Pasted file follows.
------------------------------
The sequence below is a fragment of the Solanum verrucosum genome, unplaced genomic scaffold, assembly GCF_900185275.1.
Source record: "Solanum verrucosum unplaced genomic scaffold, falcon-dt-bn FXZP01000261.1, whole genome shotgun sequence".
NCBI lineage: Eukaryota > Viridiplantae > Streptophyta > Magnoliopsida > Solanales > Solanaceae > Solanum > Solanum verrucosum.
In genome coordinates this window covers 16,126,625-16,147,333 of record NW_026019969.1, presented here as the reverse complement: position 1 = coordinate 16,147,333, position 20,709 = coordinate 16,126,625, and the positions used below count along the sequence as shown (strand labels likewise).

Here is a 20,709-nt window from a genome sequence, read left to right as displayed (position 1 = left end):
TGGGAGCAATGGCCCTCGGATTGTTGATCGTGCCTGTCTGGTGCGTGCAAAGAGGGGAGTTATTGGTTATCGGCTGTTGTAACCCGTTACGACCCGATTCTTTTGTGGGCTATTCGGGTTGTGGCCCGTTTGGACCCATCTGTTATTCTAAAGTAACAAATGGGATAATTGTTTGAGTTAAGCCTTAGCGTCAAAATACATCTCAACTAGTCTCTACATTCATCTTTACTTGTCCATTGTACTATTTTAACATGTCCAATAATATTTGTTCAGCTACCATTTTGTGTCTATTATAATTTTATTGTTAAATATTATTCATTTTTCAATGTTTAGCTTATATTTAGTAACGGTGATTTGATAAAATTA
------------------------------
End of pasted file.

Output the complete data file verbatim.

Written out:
The sequence below is a fragment of the Solanum verrucosum genome, unplaced genomic scaffold, assembly GCF_900185275.1.
Source record: "Solanum verrucosum unplaced genomic scaffold, falcon-dt-bn FXZP01000261.1, whole genome shotgun sequence".
NCBI lineage: Eukaryota > Viridiplantae > Streptophyta > Magnoliopsida > Solanales > Solanaceae > Solanum > Solanum verrucosum.
In genome coordinates this window covers 16,126,625-16,147,333 of record NW_026019969.1, presented here as the reverse complement: position 1 = coordinate 16,147,333, position 20,709 = coordinate 16,126,625, and the positions used below count along the sequence as shown (strand labels likewise).

Here is a 20,709-nt window from a genome sequence, read left to right as displayed (position 1 = left end):
TGGGAGCAATGGCCCTCGGATTGTTGATCGTGCCTGTCTGGTGCGTGCAAAGAGGGGAGTTATTGGTTATCGGCTGTTGTAACCCGTTACGACCCGATTCTTTTGTGGGCTATTCGGGTTGTGGCCCGTTTGGACCCATCTGTTATTCTAAAGTAACAAATGGGATAATTGTTTGAGTTAAGCCTTAGCGTCAAAATACATCTCAACTAGTCTCTACATTCATCTTTACTTGTCCATTGTACTATTTTAACATGTCCAATAATATTTGTTCAGCTACCATTTTGTGTCTATTATAATTTTATTGTTAAATATTATTCATTTTTCAATGTTTAGCTTATATTTAGTAACGGTGATTTGATAAAATTA